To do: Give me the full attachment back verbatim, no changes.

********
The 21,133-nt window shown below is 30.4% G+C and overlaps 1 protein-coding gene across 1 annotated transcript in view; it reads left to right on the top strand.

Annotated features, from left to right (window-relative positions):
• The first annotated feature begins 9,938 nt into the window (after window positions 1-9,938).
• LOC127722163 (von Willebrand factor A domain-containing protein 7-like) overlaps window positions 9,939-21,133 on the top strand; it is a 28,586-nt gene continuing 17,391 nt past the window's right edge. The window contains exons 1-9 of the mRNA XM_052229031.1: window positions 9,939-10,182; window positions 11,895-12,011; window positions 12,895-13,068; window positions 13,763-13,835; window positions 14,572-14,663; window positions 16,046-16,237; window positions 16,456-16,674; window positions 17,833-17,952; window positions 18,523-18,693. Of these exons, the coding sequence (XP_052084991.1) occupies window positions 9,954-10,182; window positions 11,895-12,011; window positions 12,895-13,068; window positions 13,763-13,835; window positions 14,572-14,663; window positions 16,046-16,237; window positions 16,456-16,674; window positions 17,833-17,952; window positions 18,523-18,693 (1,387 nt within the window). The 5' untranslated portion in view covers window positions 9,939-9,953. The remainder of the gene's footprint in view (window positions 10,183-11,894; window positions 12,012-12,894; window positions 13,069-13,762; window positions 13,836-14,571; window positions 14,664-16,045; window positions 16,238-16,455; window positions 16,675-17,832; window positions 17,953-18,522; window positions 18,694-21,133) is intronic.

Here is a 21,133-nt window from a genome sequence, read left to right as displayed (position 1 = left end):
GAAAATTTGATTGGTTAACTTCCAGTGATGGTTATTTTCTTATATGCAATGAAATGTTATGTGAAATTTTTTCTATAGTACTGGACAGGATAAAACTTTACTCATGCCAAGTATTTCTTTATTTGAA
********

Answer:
The 21,133-nt window shown below is 30.4% G+C and overlaps 1 protein-coding gene across 1 annotated transcript in view; it reads left to right on the top strand.

Annotated features, from left to right (window-relative positions):
• The first annotated feature begins 9,938 nt into the window (after window positions 1-9,938).
• LOC127722163 (von Willebrand factor A domain-containing protein 7-like) overlaps window positions 9,939-21,133 on the top strand; it is a 28,586-nt gene continuing 17,391 nt past the window's right edge. The window contains exons 1-9 of the mRNA XM_052229031.1: window positions 9,939-10,182; window positions 11,895-12,011; window positions 12,895-13,068; window positions 13,763-13,835; window positions 14,572-14,663; window positions 16,046-16,237; window positions 16,456-16,674; window positions 17,833-17,952; window positions 18,523-18,693. Of these exons, the coding sequence (XP_052084991.1) occupies window positions 9,954-10,182; window positions 11,895-12,011; window positions 12,895-13,068; window positions 13,763-13,835; window positions 14,572-14,663; window positions 16,046-16,237; window positions 16,456-16,674; window positions 17,833-17,952; window positions 18,523-18,693 (1,387 nt within the window). The 5' untranslated portion in view covers window positions 9,939-9,953. The remainder of the gene's footprint in view (window positions 10,183-11,894; window positions 12,012-12,894; window positions 13,069-13,762; window positions 13,836-14,571; window positions 14,664-16,045; window positions 16,238-16,455; window positions 16,675-17,832; window positions 17,953-18,522; window positions 18,694-21,133) is intronic.

Here is a 21,133-nt window from a genome sequence, read left to right as displayed (position 1 = left end):
GAAAATTTGATTGGTTAACTTCCAGTGATGGTTATTTTCTTATATGCAATGAAATGTTATGTGAAATTTTTTCTATAGTACTGGACAGGATAAAACTTTACTCATGCCAAGTATTTCTTTATTTGAA